The ceremony to mark Buddha's Enlightenment is one of the most bodacious ceremonies at Zen Center. To begin with we move the giant Taiko drum from the hallway outside the zendo in the basement upstairs to the Buddha Hall. That isn't part of the ceremony, but maybe it should be! It is really a big deal to do, and many thanks to our Work Leader Rose Auriau for supervising that! The ceremony itself has a lot of complicated choreography - procession with instruments, 5 person offering at the altar, etc. But the climax is when we all chant the Maka Hannya Haramita Shin Gyo really loud to the accompaniment of the Taiko (highly talented drumming provided by Rev. Linda Galijan and Rev. Shundo Haye) as we circumambulate the Buddha Hall. All the while throwing flower petals in the air! After 6 days of intense sitting practice this is quite an intense, ecstatic, maybe psychedelic experience! Whew! Sorry I don't have any pictures of it, but then a picture would never do it justice - you kind of have to be there. Come to think of it, maybe you kind of have to be there after having sat 6 days of sesshin!


After that I got a well-deserved break - NOT! The next thing coming up later the same day was the Shuso Hossen Shiki for our Shuso Joan Amaral. "Hossen Shiki" translates, I believe, as "Dharma Inquiry Ceremony", or is it "Dharma Combat Ceremony"? In any event, once you get past a huge amount of complicated choreography and tradition, the gist of the ceremony is that everybody gets to ask the Shuso a question one by one, first the practice period students and sesshin participants, and then all former shusos who have been invited - of whom there were about thirty at Joan's ceremony - and the Shuso responds to each in turn, showing us her mind and her practice. The Hossen Shiki is an ordeal and a rite of passage and a celebration. One of the scripted statements for the Shuso says, "Let us call forth the Dharma!" And that's certainly what happened in Joan's ceremony - we called forth the Dharma together. It was very beautiful and moving, and I know that Zenkei Roshi and Joan's root teacher Darlene Cohen, who was also there, were very proud of her. Here is a picture taken by Renee Meiffren of Joan and Roshi bowing to one another during the ceremony.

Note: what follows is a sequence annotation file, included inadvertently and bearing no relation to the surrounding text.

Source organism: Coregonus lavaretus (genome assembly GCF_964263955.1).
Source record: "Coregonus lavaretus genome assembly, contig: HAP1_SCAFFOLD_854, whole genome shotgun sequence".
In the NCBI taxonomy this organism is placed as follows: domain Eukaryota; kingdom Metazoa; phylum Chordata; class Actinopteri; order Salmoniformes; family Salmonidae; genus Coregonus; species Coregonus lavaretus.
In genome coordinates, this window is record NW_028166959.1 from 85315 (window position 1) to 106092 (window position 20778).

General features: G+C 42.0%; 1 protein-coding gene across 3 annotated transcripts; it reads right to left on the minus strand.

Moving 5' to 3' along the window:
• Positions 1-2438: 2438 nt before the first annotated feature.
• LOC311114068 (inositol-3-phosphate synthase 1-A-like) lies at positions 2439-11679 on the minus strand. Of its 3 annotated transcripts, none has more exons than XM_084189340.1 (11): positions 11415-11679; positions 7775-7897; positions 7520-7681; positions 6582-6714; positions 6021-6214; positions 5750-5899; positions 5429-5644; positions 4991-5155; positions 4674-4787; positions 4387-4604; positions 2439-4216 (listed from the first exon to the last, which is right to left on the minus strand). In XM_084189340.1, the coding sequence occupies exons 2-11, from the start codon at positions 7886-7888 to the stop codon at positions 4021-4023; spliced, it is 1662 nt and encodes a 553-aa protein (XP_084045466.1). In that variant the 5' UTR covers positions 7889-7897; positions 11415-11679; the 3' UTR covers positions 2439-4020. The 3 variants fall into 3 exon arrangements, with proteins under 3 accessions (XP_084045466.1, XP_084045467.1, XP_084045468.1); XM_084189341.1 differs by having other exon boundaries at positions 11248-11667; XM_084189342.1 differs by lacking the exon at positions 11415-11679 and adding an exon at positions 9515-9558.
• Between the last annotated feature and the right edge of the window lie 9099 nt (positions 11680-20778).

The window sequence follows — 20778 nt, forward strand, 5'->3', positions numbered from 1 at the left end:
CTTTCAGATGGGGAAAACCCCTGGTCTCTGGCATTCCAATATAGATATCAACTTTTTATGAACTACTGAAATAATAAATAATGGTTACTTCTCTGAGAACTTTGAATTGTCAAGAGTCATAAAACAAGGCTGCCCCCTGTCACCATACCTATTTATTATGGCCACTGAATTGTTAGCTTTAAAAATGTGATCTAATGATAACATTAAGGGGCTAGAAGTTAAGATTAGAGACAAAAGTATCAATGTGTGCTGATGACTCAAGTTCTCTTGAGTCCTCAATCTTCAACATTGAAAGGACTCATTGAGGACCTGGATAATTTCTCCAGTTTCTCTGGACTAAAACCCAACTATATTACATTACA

There were other parts of the sesshin that stood out for me. For a few of the periods of zazen in the sesshin we carried the kyosaku (wake up stick) in the zendo. The theme of the Practice Period was studying the teachings of Suzuki Roshi (to celebrate the 5oth anniversary of his arrival in the U.S.) and it may have been owing to that fact that Zenkei Roshi decided to do it, because as I understand it from my teacher Sojun Roshi, Suzuki Roshi carried the stick all the time! At any rate it was overall a popular decision if one were to judge by the number of people who were asking to receive it!

And even though my sesshin was very eventful, there were certainly precious moments that bespeak the experience of sesshin for me - like on the morning of the 3rd day, I recall feeling dog tired and yet so wide awake, unfolding my oryoki cloths and laying out my bowls for breakfast, and thinking "I wonder what's cooking?" What's on the menu? Just us, cooking our lives.


The day after sesshin I certainly enjoyed sleeping in. I didn't get up Sunday morning until 6:20! Then Sunday midday I was picked up at Zen Center by Ernie and Maralee, a couple I'd got to know in the process of planning their nuptials with them, and driven out to Land's End where we had a lovely intimate ceremony on the bluff overlooking the Golden Gate with their best friends as witnesses. It was like, "Wonder what I'll do on my day off? Oh, I know, how about another ceremony?" But really it was a pleasure to do, I just enjoy weddings so much. I love to see the happy couples vow their love and support to each other. Sigh. Here's the happy couple...

Hey, do you wonder where all those flower petals came from? You bet I recycled them from the day before! Why not? Frugal Ino. Now I'm heading to Tassajara Zen Mountain Center to sit Rohatsu sesshin there, which ought to be a very different experience. I mean, they'll put me to work of course - work is our core practice! But it will probably be something like chopping carrots.

See you when I get back!